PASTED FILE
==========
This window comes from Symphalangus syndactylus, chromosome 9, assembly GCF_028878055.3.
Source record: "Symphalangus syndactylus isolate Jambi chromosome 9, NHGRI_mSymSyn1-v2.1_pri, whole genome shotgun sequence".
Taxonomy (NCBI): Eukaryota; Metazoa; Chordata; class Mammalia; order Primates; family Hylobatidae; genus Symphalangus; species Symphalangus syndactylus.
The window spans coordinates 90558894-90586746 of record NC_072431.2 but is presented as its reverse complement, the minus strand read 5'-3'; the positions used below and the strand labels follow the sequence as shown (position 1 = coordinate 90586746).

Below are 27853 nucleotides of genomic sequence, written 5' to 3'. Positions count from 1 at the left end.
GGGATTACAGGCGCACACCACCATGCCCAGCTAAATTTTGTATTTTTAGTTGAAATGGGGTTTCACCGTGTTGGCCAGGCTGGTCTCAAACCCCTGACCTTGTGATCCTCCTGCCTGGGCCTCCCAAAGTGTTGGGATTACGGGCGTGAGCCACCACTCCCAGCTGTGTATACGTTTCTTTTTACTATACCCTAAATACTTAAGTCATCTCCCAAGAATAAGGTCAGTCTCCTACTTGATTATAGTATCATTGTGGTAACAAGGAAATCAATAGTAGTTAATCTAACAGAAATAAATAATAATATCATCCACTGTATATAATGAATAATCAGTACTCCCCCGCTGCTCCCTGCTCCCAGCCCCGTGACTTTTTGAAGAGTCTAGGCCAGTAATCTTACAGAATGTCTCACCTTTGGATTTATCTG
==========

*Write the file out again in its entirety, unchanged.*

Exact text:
This window comes from Symphalangus syndactylus, chromosome 9, assembly GCF_028878055.3.
Source record: "Symphalangus syndactylus isolate Jambi chromosome 9, NHGRI_mSymSyn1-v2.1_pri, whole genome shotgun sequence".
Taxonomy (NCBI): Eukaryota; Metazoa; Chordata; class Mammalia; order Primates; family Hylobatidae; genus Symphalangus; species Symphalangus syndactylus.
The window spans coordinates 90558894-90586746 of record NC_072431.2 but is presented as its reverse complement, the minus strand read 5'-3'; the positions used below and the strand labels follow the sequence as shown (position 1 = coordinate 90586746).

Below are 27853 nucleotides of genomic sequence, written 5' to 3'. Positions count from 1 at the left end.
GGGATTACAGGCGCACACCACCATGCCCAGCTAAATTTTGTATTTTTAGTTGAAATGGGGTTTCACCGTGTTGGCCAGGCTGGTCTCAAACCCCTGACCTTGTGATCCTCCTGCCTGGGCCTCCCAAAGTGTTGGGATTACGGGCGTGAGCCACCACTCCCAGCTGTGTATACGTTTCTTTTTACTATACCCTAAATACTTAAGTCATCTCCCAAGAATAAGGTCAGTCTCCTACTTGATTATAGTATCATTGTGGTAACAAGGAAATCAATAGTAGTTAATCTAACAGAAATAAATAATAATATCATCCACTGTATATAATGAATAATCAGTACTCCCCCGCTGCTCCCTGCTCCCAGCCCCGTGACTTTTTGAAGAGTCTAGGCCAGTAATCTTACAGAATGTCTCACCTTTGGATTTATCTG